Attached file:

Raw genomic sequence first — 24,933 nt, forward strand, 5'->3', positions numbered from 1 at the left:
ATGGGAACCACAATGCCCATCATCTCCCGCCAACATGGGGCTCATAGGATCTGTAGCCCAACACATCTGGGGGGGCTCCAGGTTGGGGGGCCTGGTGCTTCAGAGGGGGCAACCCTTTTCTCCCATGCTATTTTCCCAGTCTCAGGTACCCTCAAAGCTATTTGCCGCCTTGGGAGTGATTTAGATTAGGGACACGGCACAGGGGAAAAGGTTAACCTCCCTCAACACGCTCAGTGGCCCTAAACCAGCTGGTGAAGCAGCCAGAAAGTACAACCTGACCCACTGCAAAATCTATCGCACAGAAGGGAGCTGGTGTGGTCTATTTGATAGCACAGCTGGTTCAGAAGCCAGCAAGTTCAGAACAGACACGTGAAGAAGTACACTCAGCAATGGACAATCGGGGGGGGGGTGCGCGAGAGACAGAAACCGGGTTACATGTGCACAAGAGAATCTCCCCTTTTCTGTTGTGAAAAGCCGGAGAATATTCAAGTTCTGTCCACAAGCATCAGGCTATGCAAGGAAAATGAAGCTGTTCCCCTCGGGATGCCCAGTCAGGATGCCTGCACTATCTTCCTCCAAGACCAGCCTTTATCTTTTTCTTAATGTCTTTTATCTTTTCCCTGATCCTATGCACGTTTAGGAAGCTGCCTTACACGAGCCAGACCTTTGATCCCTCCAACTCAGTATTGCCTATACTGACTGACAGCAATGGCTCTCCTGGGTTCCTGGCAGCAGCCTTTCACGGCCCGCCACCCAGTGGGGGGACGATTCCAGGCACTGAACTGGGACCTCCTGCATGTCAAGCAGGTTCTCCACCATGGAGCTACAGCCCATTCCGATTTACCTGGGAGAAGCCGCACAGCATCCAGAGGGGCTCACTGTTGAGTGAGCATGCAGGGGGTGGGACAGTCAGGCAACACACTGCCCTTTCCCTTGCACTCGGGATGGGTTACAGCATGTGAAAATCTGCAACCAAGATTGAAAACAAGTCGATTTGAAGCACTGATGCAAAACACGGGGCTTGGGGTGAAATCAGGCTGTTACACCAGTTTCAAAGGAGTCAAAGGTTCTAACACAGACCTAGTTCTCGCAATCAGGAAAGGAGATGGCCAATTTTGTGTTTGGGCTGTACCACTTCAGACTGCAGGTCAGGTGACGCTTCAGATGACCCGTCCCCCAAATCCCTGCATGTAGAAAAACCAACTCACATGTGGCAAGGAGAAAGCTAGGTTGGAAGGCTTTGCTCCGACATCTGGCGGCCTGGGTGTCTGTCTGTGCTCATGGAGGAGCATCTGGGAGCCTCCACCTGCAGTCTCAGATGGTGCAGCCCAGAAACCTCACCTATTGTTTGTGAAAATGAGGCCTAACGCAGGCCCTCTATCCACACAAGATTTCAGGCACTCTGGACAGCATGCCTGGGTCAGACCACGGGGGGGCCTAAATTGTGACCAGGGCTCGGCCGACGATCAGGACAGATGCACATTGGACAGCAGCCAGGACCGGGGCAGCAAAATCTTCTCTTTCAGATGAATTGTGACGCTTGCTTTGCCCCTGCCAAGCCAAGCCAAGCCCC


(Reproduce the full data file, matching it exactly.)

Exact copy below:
Raw genomic sequence first — 24,933 nt, forward strand, 5'->3', positions numbered from 1 at the left:
ATGGGAACCACAATGCCCATCATCTCCCGCCAACATGGGGCTCATAGGATCTGTAGCCCAACACATCTGGGGGGGCTCCAGGTTGGGGGGCCTGGTGCTTCAGAGGGGGCAACCCTTTTCTCCCATGCTATTTTCCCAGTCTCAGGTACCCTCAAAGCTATTTGCCGCCTTGGGAGTGATTTAGATTAGGGACACGGCACAGGGGAAAAGGTTAACCTCCCTCAACACGCTCAGTGGCCCTAAACCAGCTGGTGAAGCAGCCAGAAAGTACAACCTGACCCACTGCAAAATCTATCGCACAGAAGGGAGCTGGTGTGGTCTATTTGATAGCACAGCTGGTTCAGAAGCCAGCAAGTTCAGAACAGACACGTGAAGAAGTACACTCAGCAATGGACAATCGGGGGGGGGGTGCGCGAGAGACAGAAACCGGGTTACATGTGCACAAGAGAATCTCCCCTTTTCTGTTGTGAAAAGCCGGAGAATATTCAAGTTCTGTCCACAAGCATCAGGCTATGCAAGGAAAATGAAGCTGTTCCCCTCGGGATGCCCAGTCAGGATGCCTGCACTATCTTCCTCCAAGACCAGCCTTTATCTTTTTCTTAATGTCTTTTATCTTTTCCCTGATCCTATGCACGTTTAGGAAGCTGCCTTACACGAGCCAGACCTTTGATCCCTCCAACTCAGTATTGCCTATACTGACTGACAGCAATGGCTCTCCTGGGTTCCTGGCAGCAGCCTTTCACGGCCCGCCACCCAGTGGGGGGACGATTCCAGGCACTGAACTGGGACCTCCTGCATGTCAAGCAGGTTCTCCACCATGGAGCTACAGCCCATTCCGATTTACCTGGGAGAAGCCGCACAGCATCCAGAGGGGCTCACTGTTGAGTGAGCATGCAGGGGGTGGGACAGTCAGGCAACACACTGCCCTTTCCCTTGCACTCGGGATGGGTTACAGCATGTGAAAATCTGCAACCAAGATTGAAAACAAGTCGATTTGAAGCACTGATGCAAAACACGGGGCTTGGGGTGAAATCAGGCTGTTACACCAGTTTCAAAGGAGTCAAAGGTTCTAACACAGACCTAGTTCTCGCAATCAGGAAAGGAGATGGCCAATTTTGTGTTTGGGCTGTACCACTTCAGACTGCAGGTCAGGTGACGCTTCAGATGACCCGTCCCCCAAATCCCTGCATGTAGAAAAACCAACTCACATGTGGCAAGGAGAAAGCTAGGTTGGAAGGCTTTGCTCCGACATCTGGCGGCCTGGGTGTCTGTCTGTGCTCATGGAGGAGCATCTGGGAGCCTCCACCTGCAGTCTCAGATGGTGCAGCCCAGAAACCTCACCTATTGTTTGTGAAAATGAGGCCTAACGCAGGCCCTCTATCCACACAAGATTTCAGGCACTCTGGACAGCATGCCTGGGTCAGACCACGGGGGGGCCTAAATTGTGACCAGGGCTCGGCCGACGATCAGGACAGATGCACATTGGACAGCAGCCAGGACCGGGGCAGCAAAATCTTCTCTTTCAGATGAATTGTGACGCTTGCTTTGCCCCTGCCAAGCCAAGCCAAGCCCC